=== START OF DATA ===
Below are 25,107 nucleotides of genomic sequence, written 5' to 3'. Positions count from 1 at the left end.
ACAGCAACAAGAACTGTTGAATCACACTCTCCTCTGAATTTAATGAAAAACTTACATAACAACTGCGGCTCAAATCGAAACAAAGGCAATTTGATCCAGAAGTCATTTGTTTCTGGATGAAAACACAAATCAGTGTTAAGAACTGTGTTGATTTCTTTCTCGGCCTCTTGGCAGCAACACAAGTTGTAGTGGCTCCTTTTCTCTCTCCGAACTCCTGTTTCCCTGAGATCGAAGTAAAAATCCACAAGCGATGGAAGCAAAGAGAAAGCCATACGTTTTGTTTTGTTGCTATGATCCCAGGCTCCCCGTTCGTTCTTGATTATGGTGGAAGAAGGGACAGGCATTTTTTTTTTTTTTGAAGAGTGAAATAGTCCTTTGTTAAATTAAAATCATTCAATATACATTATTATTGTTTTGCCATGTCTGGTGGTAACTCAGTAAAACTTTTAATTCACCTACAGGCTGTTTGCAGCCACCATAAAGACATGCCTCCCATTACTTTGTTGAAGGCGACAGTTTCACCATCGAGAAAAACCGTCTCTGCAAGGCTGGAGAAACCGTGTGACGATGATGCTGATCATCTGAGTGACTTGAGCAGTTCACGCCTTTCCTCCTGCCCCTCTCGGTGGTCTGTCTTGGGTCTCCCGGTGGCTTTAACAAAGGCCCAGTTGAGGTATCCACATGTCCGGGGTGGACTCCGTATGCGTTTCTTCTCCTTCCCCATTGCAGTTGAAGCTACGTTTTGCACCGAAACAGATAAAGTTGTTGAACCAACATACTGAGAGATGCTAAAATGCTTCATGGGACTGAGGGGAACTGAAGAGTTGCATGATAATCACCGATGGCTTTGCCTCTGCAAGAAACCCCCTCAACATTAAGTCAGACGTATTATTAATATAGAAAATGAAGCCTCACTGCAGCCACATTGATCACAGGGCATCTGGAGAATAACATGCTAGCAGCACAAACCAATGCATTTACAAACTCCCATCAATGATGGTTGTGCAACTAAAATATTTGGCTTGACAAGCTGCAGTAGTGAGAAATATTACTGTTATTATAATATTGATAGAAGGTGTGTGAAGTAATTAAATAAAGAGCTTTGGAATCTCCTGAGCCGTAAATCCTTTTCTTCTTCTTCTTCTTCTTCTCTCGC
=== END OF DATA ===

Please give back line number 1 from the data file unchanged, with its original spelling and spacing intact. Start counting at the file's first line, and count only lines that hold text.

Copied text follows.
Below are 25,107 nucleotides of genomic sequence, written 5' to 3'. Positions count from 1 at the left end.